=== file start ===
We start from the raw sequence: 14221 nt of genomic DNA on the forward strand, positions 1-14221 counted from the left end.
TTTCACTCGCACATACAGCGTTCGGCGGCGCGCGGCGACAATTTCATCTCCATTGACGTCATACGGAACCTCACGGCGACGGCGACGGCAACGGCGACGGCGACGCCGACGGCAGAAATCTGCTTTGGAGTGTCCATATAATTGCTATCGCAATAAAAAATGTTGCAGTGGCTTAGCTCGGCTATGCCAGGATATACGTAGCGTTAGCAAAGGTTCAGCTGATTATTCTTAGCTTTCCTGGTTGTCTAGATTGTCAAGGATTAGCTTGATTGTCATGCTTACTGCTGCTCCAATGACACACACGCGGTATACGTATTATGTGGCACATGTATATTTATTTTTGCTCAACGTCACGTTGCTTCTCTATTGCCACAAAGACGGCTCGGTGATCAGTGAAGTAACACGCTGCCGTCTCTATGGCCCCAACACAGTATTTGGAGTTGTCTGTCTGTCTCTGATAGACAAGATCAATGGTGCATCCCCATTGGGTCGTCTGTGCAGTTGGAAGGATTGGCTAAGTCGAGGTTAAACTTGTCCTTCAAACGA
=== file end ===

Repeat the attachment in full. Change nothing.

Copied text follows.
We start from the raw sequence: 14221 nt of genomic DNA on the forward strand, positions 1-14221 counted from the left end.
TTTCACTCGCACATACAGCGTTCGGCGGCGCGCGGCGACAATTTCATCTCCATTGACGTCATACGGAACCTCACGGCGACGGCGACGGCAACGGCGACGGCGACGCCGACGGCAGAAATCTGCTTTGGAGTGTCCATATAATTGCTATCGCAATAAAAAATGTTGCAGTGGCTTAGCTCGGCTATGCCAGGATATACGTAGCGTTAGCAAAGGTTCAGCTGATTATTCTTAGCTTTCCTGGTTGTCTAGATTGTCAAGGATTAGCTTGATTGTCATGCTTACTGCTGCTCCAATGACACACACGCGGTATACGTATTATGTGGCACATGTATATTTATTTTTGCTCAACGTCACGTTGCTTCTCTATTGCCACAAAGACGGCTCGGTGATCAGTGAAGTAACACGCTGCCGTCTCTATGGCCCCAACACAGTATTTGGAGTTGTCTGTCTGTCTCTGATAGACAAGATCAATGGTGCATCCCCATTGGGTCGTCTGTGCAGTTGGAAGGATTGGCTAAGTCGAGGTTAAACTTGTCCTTCAAACGA